We're living in the site of an ancient civilization; there are a ton of cool things to see around here. My husband and I are keen to see them all. Y'know who's less keen? Our four kids, ages 5 to 11. Or they're keen for the first twenty minutes and then they're done. They get bored or complain-y or bicker-y or overly rowdy (or all of the above).
We found this pretty disappointing at the beginning, and we were frustrated. I mean: we're LIVING in Greece. And we wanted to be, y'know, the "exploring, traveling family with the engaged kids." Then we remembered: 1) they're kids, and 2) their reaction's pretty darn normal. So before heading out for an expedition someplace, we started giving them talks along the lines of "This is what we're doing tomorrow, this is why it's important, this is why people think it's interesting enough to visit." Along with a sizeable dose of, "Here's how we want you to behave, and the fun stuff we'll get to do too if things go well." It's definitely helped. I 'm realizing that where sight-seeing is concerned, realistic expectations plus ongoing training will build dividends over time.
4. Amazon Prime's a girl's best friend when you live abroad.
God bless Amazon Prime. Stuff normally arrives about a week and half after ordering, still no shipping fees, and you can really get most things you want that are hard to get here. Stuff like maple syrup and craisins and KIND granola bars... and everything gluten-free. It's mostly pricier than I'd spend for the same items in the US, but not that much pricier. And generally speaking they're much less expensive than similar foods being sold in Greek stores (though I will say there are more gluten-free foods available in Greece than I anticipated. Happily so.)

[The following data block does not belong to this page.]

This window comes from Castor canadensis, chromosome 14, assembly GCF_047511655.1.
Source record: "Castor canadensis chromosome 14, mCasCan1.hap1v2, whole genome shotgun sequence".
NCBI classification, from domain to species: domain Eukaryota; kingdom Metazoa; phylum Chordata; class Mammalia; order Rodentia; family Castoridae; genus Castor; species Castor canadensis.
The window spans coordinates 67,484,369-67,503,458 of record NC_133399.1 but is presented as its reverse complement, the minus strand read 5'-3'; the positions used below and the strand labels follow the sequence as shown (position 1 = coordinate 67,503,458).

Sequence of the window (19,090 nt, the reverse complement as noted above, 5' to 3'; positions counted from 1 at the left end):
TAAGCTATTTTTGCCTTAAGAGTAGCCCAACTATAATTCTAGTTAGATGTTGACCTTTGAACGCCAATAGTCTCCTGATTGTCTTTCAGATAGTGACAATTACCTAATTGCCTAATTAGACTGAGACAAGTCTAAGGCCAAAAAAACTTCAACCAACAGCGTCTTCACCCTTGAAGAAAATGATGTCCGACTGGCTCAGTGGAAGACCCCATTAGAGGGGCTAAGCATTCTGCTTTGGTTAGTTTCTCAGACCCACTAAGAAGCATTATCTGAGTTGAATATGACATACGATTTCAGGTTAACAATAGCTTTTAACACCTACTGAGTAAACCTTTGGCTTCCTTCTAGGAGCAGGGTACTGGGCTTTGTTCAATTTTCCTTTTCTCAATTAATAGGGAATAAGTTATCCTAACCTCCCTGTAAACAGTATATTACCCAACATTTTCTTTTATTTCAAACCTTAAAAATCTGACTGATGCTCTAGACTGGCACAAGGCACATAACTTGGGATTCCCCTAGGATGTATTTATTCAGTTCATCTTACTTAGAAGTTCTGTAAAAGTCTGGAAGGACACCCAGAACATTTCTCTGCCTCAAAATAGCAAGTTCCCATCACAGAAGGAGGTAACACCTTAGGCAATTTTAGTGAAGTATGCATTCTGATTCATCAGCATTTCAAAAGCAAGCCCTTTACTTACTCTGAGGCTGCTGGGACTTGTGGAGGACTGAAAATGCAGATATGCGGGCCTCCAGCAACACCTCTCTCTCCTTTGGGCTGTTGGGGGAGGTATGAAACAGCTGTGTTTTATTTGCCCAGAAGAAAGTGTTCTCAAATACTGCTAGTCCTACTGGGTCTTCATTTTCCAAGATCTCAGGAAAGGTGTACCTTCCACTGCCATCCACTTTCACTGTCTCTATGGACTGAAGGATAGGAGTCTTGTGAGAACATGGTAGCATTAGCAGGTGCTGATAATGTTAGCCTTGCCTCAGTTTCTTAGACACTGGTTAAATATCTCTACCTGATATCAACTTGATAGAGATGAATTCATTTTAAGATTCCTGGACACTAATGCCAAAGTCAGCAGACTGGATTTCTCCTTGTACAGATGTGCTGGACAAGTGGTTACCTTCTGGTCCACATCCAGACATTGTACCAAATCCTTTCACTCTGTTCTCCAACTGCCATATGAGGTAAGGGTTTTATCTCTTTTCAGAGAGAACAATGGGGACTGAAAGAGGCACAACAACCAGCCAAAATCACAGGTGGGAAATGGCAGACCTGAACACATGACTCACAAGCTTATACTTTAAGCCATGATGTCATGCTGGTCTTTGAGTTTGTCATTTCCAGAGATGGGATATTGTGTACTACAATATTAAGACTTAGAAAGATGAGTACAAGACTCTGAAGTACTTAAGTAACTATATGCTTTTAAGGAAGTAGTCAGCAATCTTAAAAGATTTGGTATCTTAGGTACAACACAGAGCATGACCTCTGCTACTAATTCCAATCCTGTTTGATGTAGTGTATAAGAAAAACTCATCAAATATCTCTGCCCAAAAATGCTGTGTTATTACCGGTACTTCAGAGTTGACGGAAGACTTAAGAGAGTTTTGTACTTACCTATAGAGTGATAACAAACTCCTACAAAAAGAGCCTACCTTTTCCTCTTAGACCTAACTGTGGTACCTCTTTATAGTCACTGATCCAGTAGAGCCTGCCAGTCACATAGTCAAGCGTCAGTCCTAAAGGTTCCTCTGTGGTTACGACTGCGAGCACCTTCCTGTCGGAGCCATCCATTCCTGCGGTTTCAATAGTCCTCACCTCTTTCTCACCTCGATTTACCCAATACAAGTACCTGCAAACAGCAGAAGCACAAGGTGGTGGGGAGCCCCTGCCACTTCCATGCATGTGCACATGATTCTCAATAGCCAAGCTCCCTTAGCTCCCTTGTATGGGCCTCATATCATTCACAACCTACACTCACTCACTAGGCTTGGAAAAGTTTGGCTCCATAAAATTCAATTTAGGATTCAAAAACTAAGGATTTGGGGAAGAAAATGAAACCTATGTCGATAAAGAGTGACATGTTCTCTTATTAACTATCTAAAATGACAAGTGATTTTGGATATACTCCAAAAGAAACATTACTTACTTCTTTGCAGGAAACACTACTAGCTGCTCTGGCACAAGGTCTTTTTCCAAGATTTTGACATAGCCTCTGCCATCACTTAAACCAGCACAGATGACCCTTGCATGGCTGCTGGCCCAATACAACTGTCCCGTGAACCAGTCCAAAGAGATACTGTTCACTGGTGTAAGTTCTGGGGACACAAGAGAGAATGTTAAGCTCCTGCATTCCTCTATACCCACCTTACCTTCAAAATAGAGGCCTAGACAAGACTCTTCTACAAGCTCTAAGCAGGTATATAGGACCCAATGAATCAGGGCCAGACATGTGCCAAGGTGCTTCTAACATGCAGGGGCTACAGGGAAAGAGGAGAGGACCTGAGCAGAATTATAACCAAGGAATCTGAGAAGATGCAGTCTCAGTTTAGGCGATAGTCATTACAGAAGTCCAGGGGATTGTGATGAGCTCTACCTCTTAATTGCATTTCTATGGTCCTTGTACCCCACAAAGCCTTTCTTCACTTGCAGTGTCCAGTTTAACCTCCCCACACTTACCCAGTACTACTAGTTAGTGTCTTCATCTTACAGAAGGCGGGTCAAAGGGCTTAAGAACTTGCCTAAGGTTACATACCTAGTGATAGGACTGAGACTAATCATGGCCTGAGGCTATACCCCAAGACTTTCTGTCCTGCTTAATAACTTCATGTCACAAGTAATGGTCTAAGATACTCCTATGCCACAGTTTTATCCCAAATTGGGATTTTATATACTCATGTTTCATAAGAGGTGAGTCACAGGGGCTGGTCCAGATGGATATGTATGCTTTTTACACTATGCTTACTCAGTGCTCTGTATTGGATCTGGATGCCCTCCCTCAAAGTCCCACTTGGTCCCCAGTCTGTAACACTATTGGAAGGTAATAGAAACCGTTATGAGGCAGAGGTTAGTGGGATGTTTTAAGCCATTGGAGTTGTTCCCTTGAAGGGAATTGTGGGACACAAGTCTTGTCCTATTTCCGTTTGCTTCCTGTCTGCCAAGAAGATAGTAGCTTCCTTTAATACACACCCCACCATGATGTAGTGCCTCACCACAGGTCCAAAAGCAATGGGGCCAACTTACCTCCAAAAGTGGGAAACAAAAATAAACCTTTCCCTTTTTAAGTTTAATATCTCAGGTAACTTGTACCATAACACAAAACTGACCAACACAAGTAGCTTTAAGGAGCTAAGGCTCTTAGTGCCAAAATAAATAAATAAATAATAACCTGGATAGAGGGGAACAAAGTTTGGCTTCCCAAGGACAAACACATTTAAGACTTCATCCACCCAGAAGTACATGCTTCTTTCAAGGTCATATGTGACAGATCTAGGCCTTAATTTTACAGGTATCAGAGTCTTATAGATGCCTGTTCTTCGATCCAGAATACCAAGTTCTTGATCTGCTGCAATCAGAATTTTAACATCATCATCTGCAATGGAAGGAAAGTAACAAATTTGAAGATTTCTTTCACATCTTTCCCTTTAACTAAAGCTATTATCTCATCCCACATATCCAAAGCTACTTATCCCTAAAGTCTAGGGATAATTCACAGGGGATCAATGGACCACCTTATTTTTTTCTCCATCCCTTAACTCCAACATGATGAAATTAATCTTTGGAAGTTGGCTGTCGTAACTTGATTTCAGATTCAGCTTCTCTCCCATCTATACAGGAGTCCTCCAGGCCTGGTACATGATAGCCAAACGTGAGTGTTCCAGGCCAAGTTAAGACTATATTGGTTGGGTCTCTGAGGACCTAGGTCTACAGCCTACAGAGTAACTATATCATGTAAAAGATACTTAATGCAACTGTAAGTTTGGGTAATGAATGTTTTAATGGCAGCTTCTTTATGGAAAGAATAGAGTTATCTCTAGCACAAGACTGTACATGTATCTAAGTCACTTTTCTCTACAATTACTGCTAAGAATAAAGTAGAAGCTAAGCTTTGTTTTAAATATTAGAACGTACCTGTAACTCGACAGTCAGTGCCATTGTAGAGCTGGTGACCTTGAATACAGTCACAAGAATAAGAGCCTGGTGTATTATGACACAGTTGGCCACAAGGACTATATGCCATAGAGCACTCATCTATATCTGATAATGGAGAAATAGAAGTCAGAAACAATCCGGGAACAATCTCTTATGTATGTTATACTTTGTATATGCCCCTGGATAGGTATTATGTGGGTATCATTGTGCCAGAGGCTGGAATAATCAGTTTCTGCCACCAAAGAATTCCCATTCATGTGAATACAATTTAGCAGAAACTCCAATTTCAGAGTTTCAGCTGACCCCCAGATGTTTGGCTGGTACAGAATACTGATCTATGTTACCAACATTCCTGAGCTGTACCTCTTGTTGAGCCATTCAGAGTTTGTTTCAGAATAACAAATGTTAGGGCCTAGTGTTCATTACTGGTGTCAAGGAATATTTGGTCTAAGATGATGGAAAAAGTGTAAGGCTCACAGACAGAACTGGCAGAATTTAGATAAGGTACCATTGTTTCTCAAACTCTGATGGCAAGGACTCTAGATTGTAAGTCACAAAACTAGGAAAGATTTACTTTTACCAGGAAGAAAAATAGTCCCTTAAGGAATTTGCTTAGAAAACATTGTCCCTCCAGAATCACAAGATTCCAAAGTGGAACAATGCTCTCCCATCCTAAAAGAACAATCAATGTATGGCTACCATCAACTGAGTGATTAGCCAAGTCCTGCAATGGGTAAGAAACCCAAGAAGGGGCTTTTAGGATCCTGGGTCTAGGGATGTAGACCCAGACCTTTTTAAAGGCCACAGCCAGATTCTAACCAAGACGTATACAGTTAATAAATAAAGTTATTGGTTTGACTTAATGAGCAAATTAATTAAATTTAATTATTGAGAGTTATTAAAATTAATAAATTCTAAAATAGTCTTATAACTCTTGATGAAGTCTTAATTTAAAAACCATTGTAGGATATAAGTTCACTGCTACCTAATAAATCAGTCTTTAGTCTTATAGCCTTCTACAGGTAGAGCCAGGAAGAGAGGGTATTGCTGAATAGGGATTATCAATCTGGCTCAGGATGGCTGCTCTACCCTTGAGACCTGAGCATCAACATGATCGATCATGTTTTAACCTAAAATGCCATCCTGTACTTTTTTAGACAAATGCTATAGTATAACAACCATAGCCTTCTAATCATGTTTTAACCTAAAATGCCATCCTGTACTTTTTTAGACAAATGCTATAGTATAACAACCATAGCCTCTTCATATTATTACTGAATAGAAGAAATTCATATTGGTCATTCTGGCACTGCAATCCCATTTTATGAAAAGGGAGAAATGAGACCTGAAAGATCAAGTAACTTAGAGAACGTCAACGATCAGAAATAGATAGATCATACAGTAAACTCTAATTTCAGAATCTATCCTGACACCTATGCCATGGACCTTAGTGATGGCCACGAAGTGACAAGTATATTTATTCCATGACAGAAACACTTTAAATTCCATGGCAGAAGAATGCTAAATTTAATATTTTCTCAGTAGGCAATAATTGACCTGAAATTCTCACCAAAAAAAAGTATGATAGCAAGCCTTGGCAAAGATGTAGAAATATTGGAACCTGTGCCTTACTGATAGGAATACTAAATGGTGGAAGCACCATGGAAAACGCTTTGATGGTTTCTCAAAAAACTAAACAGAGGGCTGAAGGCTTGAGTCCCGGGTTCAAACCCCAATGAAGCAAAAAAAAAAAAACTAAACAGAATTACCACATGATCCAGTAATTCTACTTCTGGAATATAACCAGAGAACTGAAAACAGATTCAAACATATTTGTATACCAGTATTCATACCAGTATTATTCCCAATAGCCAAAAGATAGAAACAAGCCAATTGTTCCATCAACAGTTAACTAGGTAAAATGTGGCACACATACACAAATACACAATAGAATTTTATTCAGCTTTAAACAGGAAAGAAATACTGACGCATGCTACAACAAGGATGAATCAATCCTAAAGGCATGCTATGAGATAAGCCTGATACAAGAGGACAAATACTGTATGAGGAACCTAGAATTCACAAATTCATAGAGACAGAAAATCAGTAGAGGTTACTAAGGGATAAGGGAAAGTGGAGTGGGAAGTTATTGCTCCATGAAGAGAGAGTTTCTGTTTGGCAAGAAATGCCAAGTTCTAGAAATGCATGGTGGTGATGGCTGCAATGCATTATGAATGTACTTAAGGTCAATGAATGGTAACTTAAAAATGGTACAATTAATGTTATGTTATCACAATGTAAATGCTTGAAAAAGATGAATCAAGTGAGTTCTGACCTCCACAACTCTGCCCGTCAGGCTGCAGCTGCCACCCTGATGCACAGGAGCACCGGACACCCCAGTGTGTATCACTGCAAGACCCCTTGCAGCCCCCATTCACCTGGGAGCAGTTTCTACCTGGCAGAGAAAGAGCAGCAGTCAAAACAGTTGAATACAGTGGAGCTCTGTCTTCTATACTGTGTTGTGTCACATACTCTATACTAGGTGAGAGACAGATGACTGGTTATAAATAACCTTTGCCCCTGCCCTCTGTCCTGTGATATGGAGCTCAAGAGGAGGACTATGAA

5. Finding someplace to regularly volunteer is a great way to jump into a world and culture when you're new.
There's a coffee shop in downtown Chania that provides free coffee plus laundry and shower services to folks in need; once a week they even open an adjoining "store" where people can get free clothing that's been donated. I volunteer on the clothes store days, and it's been great all around. I get involved in the local community, I get to know the other volunteers and build some relationships, and I get to practice my Greek (and be exposed to a bunch of other languages too, as it's a veritable smorgasbord of languages). It's certainly a case where the server gets more out of it than the servers. "Better to give than to receive" is true truth in this case.
Last week the girl who runs the outfit, a spitfire originally from Moldova whom I love, invited me to join a little group "off hours" in making traditional Greek food. We did an assembly line with hundreds of these little spanakopita pockets, and it was one of my favourite experiences here so far.
6. Man, it's gorgeous here.
I mean really gorgeous.
I mean can you even...?
It's certainly been a fall to embrace adventure... There's been plenty to embrace, all kinds.
(And P.S., I'd love to hear what anyone else has learned this season, whether adventure-sparked or quietly germinated. Share, if you will!)